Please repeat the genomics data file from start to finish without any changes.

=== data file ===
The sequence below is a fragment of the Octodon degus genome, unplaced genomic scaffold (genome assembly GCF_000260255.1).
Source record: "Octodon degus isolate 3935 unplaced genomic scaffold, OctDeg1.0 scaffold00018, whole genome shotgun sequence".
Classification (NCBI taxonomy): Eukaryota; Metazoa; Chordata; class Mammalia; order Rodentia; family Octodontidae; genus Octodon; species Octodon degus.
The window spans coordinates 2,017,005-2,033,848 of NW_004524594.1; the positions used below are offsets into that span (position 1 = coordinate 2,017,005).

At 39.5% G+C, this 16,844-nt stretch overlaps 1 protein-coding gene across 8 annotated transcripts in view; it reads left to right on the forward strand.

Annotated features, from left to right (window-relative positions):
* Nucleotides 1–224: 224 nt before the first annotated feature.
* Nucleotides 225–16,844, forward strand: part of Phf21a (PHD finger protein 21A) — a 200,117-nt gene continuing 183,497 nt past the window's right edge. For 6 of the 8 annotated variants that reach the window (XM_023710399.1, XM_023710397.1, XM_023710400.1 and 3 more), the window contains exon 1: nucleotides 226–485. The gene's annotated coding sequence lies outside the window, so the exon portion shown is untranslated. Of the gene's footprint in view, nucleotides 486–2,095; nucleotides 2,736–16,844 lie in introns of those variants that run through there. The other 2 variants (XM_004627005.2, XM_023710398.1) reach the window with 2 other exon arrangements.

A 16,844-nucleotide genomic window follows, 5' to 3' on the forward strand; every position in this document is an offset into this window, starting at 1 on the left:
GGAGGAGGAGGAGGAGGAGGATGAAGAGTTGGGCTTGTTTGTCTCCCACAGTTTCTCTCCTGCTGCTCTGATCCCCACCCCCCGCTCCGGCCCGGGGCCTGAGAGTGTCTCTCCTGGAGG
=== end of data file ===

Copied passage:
The sequence below is a fragment of the Octodon degus genome, unplaced genomic scaffold (genome assembly GCF_000260255.1).
Source record: "Octodon degus isolate 3935 unplaced genomic scaffold, OctDeg1.0 scaffold00018, whole genome shotgun sequence".
Classification (NCBI taxonomy): Eukaryota; Metazoa; Chordata; class Mammalia; order Rodentia; family Octodontidae; genus Octodon; species Octodon degus.
The window spans coordinates 2,017,005-2,033,848 of NW_004524594.1; the positions used below are offsets into that span (position 1 = coordinate 2,017,005).

At 39.5% G+C, this 16,844-nt stretch overlaps 1 protein-coding gene across 8 annotated transcripts in view; it reads left to right on the forward strand.

Annotated features, from left to right (window-relative positions):
* Nucleotides 1–224: 224 nt before the first annotated feature.
* Nucleotides 225–16,844, forward strand: part of Phf21a (PHD finger protein 21A) — a 200,117-nt gene continuing 183,497 nt past the window's right edge. For 6 of the 8 annotated variants that reach the window (XM_023710399.1, XM_023710397.1, XM_023710400.1 and 3 more), the window contains exon 1: nucleotides 226–485. The gene's annotated coding sequence lies outside the window, so the exon portion shown is untranslated. Of the gene's footprint in view, nucleotides 486–2,095; nucleotides 2,736–16,844 lie in introns of those variants that run through there. The other 2 variants (XM_004627005.2, XM_023710398.1) reach the window with 2 other exon arrangements.

A 16,844-nucleotide genomic window follows, 5' to 3' on the forward strand; every position in this document is an offset into this window, starting at 1 on the left:
GGAGGAGGAGGAGGAGGAGGATGAAGAGTTGGGCTTGTTTGTCTCCCACAGTTTCTCTCCTGCTGCTCTGATCCCCACCCCCCGCTCCGGCCCGGGGCCTGAGAGTGTCTCTCCTGGAGG